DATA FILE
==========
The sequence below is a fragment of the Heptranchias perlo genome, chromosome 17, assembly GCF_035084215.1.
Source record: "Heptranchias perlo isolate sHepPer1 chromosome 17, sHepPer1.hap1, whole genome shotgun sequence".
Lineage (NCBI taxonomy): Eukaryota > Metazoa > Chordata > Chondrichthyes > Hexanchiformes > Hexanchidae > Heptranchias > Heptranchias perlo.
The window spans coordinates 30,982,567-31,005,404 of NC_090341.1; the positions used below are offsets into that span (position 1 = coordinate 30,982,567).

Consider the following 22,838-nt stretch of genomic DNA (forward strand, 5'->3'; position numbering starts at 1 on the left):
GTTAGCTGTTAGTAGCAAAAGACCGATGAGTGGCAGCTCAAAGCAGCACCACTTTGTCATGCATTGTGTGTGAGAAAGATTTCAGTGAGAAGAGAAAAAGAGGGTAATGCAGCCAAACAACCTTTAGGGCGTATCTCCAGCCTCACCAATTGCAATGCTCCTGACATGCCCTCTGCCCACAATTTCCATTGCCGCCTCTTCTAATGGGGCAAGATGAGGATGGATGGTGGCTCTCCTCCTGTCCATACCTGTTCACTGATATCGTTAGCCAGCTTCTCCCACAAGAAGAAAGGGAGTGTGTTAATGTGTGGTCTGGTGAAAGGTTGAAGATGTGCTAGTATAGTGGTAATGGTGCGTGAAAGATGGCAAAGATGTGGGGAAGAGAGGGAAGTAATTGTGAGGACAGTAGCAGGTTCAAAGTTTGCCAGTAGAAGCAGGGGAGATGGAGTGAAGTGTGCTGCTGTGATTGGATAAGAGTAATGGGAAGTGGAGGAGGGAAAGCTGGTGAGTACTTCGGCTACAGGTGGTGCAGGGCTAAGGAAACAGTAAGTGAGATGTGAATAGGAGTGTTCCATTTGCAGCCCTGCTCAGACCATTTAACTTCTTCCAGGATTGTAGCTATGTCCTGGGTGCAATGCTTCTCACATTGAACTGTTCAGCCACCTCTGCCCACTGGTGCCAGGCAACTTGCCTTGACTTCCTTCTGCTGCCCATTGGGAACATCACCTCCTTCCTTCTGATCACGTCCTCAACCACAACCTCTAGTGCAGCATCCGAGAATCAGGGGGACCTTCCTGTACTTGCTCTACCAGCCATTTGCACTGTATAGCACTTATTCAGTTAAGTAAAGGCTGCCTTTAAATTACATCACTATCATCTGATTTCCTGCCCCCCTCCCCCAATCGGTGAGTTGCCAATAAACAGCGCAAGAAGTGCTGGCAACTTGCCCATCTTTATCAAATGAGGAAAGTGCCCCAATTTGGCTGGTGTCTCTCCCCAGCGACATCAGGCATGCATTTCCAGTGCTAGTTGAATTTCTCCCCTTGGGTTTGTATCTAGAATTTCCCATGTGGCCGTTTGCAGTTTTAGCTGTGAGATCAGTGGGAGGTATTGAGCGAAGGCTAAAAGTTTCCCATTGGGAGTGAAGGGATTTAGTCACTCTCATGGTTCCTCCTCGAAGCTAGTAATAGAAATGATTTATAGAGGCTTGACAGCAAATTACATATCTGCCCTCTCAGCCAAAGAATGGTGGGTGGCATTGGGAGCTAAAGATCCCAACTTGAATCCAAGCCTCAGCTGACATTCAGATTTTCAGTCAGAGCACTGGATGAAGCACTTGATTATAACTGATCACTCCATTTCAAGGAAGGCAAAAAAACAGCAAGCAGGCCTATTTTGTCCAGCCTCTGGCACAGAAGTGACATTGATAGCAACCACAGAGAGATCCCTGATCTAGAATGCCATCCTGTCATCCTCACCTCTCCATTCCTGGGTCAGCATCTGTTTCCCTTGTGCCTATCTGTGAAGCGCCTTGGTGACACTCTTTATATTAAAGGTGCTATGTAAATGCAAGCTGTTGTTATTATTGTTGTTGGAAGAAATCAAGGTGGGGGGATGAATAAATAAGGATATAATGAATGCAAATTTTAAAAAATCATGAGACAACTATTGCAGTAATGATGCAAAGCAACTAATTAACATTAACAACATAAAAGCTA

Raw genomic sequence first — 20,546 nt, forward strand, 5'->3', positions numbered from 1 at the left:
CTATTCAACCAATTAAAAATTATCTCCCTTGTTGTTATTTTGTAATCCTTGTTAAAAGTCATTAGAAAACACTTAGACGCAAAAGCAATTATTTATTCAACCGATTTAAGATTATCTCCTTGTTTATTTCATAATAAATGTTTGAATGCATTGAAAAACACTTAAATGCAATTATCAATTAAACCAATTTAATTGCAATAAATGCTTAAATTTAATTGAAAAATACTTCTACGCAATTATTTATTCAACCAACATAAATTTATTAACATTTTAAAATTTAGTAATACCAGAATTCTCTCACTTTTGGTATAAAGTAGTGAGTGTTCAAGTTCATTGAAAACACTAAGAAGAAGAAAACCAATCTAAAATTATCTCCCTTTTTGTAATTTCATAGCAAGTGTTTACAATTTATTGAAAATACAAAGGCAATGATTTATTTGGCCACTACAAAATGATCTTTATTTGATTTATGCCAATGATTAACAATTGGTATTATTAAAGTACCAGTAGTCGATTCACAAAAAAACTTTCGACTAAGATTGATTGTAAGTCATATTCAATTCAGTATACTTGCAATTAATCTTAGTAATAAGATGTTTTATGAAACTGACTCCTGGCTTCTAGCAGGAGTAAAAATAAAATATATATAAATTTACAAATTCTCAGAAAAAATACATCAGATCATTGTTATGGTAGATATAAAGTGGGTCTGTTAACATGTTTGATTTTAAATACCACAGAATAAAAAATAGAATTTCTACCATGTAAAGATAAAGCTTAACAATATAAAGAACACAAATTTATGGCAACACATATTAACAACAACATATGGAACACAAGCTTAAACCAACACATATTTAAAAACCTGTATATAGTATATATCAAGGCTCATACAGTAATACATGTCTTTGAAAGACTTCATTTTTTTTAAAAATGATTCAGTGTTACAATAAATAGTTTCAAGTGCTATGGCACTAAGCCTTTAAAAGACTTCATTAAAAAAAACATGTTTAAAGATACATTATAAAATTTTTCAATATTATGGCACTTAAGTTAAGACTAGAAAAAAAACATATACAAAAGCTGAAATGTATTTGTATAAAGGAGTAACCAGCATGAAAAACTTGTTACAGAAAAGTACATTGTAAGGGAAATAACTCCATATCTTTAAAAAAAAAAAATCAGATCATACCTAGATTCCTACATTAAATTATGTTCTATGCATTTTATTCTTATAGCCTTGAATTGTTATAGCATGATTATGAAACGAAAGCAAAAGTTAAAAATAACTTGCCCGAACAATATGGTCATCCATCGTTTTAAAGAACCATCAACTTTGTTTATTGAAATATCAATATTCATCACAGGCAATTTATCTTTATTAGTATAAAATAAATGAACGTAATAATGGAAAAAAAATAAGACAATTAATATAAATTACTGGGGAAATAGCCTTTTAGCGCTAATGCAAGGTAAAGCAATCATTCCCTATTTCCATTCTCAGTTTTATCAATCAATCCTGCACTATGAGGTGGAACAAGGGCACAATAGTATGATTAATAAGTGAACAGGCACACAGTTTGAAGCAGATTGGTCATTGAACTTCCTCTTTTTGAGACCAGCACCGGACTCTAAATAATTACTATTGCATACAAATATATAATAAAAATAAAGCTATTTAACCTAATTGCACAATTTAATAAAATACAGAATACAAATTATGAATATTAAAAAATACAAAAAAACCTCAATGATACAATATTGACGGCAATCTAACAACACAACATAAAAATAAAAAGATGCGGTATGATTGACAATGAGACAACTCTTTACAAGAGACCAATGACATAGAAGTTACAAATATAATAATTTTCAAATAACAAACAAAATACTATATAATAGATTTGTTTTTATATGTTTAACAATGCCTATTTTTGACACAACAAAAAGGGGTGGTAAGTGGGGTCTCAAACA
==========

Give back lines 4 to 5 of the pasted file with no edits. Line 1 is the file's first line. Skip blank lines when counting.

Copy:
The window spans coordinates 30,982,567-31,005,404 of NC_090341.1; the positions used below are offsets into that span (position 1 = coordinate 30,982,567).

Consider the following 22,838-nt stretch of genomic DNA (forward strand, 5'->3'; position numbering starts at 1 on the left):